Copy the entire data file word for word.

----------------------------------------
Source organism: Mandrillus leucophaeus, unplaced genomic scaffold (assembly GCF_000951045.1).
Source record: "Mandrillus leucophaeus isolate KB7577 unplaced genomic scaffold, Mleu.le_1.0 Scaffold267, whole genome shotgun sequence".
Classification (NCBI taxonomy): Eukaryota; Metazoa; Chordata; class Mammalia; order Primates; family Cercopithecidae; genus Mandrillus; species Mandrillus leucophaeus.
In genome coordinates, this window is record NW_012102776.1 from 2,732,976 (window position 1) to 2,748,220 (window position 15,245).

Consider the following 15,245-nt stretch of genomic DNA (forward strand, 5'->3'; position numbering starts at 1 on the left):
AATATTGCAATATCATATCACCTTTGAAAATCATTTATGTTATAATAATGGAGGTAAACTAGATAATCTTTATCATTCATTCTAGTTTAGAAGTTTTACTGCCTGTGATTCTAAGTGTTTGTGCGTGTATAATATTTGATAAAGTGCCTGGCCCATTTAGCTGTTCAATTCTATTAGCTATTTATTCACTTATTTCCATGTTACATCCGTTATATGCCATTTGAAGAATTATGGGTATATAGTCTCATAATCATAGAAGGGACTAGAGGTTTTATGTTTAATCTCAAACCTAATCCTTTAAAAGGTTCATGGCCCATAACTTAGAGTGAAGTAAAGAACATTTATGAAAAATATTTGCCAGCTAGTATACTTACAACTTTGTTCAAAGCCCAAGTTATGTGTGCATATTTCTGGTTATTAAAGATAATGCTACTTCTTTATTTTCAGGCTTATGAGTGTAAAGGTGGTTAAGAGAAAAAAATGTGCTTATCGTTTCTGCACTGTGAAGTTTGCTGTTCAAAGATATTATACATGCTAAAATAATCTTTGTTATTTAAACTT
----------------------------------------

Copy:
Source organism: Mandrillus leucophaeus, unplaced genomic scaffold (assembly GCF_000951045.1).
Source record: "Mandrillus leucophaeus isolate KB7577 unplaced genomic scaffold, Mleu.le_1.0 Scaffold267, whole genome shotgun sequence".
Classification (NCBI taxonomy): Eukaryota; Metazoa; Chordata; class Mammalia; order Primates; family Cercopithecidae; genus Mandrillus; species Mandrillus leucophaeus.
In genome coordinates, this window is record NW_012102776.1 from 2,732,976 (window position 1) to 2,748,220 (window position 15,245).

Consider the following 15,245-nt stretch of genomic DNA (forward strand, 5'->3'; position numbering starts at 1 on the left):
AATATTGCAATATCATATCACCTTTGAAAATCATTTATGTTATAATAATGGAGGTAAACTAGATAATCTTTATCATTCATTCTAGTTTAGAAGTTTTACTGCCTGTGATTCTAAGTGTTTGTGCGTGTATAATATTTGATAAAGTGCCTGGCCCATTTAGCTGTTCAATTCTATTAGCTATTTATTCACTTATTTCCATGTTACATCCGTTATATGCCATTTGAAGAATTATGGGTATATAGTCTCATAATCATAGAAGGGACTAGAGGTTTTATGTTTAATCTCAAACCTAATCCTTTAAAAGGTTCATGGCCCATAACTTAGAGTGAAGTAAAGAACATTTATGAAAAATATTTGCCAGCTAGTATACTTACAACTTTGTTCAAAGCCCAAGTTATGTGTGCATATTTCTGGTTATTAAAGATAATGCTACTTCTTTATTTTCAGGCTTATGAGTGTAAAGGTGGTTAAGAGAAAAAAATGTGCTTATCGTTTCTGCACTGTGAAGTTTGCTGTTCAAAGATATTATACATGCTAAAATAATCTTTGTTATTTAAACTT